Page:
Among the official examples of serious traffic violations In Pennsylvania are:

  • Moving at speed higher than 15 miles per hour
  • Reckless driving
  • Switching traffic lanes inappropriately
  • Tailgating a vehicle ahead
  • Driving without a license
  • Use of a mobile phone while driving
  • Texting while driving


In Pennsylvania, traffic infractions are minor offenses that include parking offenses, railroad-highway grade crossing offenses, out-of-service order violations, etc. While this category of offenses may not result in a jail term, offenders may end up with fines, tickets, and periods of disqualifications graded according to the nature of the offense.

Some of the cases may involve being arraigned in a traffic court. Persons who concede to the charges may evade court arraignment by paying the tickets. Although these offenders are released from the charges, points will emerge on their driving records due to the offense. Points on a driving record in Pennsylvania can increase insurance premiums for the motorists or a loss of insurance benefits altogether.

Also, the number of points on a driving record within a specific period may attract other penalties such as disqualification or traffic school. Points exceeding six on a record may lead to the suspension of a license. However, alleged individuals may decide to fight a traffic ticket by contesting it in court.

Examples Of Traffic Infractions In Pennsylvania?

Minor traffic offenses in Pennsylvania include:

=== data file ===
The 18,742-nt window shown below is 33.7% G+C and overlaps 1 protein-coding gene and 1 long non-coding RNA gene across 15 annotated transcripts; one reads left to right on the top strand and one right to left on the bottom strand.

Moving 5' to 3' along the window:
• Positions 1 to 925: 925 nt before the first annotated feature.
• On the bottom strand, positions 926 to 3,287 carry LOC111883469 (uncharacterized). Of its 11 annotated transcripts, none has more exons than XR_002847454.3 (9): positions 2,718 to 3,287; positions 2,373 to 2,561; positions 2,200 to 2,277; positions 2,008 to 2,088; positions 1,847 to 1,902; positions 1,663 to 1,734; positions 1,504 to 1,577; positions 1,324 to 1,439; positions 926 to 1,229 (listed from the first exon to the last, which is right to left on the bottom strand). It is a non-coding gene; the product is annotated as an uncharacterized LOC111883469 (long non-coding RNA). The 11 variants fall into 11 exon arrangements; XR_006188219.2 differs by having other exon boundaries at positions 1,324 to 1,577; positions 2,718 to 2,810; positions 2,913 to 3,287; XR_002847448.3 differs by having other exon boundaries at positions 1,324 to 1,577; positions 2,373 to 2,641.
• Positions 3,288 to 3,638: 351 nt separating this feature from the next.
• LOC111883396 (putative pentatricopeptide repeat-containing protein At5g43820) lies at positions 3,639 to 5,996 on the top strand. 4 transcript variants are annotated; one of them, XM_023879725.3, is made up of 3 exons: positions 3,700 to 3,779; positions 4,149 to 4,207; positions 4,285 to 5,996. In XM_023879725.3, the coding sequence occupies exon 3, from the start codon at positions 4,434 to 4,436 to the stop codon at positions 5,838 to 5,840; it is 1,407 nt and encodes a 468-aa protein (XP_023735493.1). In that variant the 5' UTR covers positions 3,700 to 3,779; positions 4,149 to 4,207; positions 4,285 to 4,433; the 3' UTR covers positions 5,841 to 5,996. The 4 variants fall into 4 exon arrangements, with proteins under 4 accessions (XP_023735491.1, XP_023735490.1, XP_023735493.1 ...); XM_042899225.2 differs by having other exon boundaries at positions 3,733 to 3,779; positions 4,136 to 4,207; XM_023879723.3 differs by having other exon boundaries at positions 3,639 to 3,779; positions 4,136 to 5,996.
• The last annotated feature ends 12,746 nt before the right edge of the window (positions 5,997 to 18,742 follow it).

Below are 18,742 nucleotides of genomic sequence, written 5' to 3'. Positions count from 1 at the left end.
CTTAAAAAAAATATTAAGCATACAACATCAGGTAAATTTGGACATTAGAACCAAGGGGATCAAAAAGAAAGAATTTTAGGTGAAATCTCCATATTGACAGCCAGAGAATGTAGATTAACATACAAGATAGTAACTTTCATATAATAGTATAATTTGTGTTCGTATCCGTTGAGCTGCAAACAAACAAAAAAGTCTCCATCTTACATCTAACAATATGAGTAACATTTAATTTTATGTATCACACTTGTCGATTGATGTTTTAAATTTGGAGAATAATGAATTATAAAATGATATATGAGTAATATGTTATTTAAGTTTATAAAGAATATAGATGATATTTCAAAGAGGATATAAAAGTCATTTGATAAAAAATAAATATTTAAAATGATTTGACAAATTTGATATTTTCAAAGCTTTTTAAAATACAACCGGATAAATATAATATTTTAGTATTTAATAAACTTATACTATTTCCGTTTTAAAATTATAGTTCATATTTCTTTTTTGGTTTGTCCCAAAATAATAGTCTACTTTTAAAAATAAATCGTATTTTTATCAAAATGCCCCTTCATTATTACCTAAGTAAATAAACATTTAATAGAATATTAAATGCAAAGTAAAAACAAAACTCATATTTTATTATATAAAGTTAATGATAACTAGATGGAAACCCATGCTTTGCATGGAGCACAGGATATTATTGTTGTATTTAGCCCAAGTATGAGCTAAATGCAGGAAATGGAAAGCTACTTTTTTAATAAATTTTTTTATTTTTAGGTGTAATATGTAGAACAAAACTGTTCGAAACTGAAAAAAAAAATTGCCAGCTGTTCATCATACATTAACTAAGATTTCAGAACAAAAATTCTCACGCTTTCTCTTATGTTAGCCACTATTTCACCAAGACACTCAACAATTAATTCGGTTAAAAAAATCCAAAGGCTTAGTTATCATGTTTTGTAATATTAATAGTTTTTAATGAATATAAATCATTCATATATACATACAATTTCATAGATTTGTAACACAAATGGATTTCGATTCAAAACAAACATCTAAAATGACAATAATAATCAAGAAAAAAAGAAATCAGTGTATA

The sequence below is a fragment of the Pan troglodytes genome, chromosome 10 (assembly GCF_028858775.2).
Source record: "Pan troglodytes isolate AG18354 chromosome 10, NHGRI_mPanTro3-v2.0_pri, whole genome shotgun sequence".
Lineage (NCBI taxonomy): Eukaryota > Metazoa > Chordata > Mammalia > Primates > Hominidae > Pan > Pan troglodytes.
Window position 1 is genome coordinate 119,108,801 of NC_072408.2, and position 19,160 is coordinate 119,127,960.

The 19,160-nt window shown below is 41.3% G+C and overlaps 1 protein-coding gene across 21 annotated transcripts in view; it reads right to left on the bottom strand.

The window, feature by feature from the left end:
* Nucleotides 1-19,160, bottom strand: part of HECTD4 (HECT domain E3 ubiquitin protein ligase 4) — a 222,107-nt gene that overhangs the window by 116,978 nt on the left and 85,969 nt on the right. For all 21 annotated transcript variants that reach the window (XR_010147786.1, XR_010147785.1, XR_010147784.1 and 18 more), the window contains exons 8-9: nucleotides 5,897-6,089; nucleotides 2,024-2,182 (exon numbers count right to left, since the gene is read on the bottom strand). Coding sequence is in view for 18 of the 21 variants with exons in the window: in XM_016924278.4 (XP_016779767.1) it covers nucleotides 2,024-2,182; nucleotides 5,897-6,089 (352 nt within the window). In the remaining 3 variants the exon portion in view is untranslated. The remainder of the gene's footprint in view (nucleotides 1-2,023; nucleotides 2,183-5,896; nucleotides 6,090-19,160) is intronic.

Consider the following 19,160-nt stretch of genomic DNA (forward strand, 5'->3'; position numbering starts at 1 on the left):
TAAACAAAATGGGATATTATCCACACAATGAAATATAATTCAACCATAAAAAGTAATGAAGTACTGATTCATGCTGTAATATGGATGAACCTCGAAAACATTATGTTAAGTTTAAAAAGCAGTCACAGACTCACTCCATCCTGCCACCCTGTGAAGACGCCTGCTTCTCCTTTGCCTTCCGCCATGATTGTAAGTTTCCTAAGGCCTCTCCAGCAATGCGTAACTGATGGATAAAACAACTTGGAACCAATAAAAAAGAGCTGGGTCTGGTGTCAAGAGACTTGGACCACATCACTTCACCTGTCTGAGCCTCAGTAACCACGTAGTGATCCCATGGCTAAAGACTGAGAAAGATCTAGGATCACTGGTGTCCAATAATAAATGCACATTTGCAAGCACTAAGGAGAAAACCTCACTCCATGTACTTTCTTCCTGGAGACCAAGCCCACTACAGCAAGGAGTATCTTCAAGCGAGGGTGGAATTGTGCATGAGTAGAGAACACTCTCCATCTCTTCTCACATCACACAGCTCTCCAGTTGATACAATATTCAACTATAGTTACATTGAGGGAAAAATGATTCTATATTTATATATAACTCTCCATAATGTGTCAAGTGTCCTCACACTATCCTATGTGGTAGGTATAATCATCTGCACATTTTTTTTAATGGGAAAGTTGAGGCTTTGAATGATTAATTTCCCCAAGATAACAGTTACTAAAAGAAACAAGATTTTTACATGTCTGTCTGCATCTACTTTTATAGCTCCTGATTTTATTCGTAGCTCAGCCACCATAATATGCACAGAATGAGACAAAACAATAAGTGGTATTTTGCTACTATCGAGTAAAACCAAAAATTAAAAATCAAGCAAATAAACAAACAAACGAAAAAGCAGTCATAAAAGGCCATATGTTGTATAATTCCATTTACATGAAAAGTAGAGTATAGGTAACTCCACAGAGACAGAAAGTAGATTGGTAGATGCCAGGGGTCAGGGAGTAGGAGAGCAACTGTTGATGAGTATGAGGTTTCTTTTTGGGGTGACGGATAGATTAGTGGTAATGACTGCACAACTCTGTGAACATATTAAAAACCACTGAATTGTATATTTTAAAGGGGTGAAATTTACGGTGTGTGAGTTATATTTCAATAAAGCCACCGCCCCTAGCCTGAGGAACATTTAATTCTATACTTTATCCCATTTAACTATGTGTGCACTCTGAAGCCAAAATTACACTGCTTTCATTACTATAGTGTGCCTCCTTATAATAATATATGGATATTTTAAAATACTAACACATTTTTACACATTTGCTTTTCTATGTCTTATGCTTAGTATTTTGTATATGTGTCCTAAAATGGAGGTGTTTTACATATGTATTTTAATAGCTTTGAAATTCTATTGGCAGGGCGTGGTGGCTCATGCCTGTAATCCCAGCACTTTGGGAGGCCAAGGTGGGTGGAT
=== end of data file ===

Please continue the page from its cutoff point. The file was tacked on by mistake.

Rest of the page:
• Running a red light signal or stop sign
  • Not slowing down to check rail tracks before crossing the railroad
  • Failure to comply with the direction of a law enforcement official at the railroad crossing
  • Parking in the wrong place or wrong way
  • Not having a seat belt on
  • Driving too slowly

How Does A Traffic Ticket Work In Pennsylvania?

Traffic tickets are issued for minor moving traffic offenses in Pennsylvania, and these attract value under the PennDOT point-based system. These points accumulate or drop depending on the conduct of the driver in the space of 12 months.

  • A ticket for a violation may yield between two to five points. These points accumulate, leading to stiffer penalties for subsequent offenses.
  • Three points are removed from the driving record if a driver is not ticketed in the space of 12 months. Where the points are entirely removed, a new case of violation will be treated as a first-time violation.
  • An accumulation of the first six points will attract a written driver’s examination. This exam assesses the driver’s knowledge of safe driving practices, departmental sanctions, and related safety issues. Upon a successful outcome, two points will be deducted from the record. If the driver fails the exam, driving privileges will be suspended until he or she passes the exam. The first suspension usually lasts for 30 days.
  • A second accumulation will attract a 15-day suspension of driving privileges. Furthermore, the Pennsylvania Department of Transportation (PennDot) schedules a departmental hearing for the individual. Failure to attend this hearing may lead to loss of driving privileges. Also, the driver must pass an on-road driver’s exam to remove two points from the driving record.
  • A third accumulation may attract an indefinite suspension of driving privileges.
  • If points rise to 11, the law may sanction the driver for up to one year.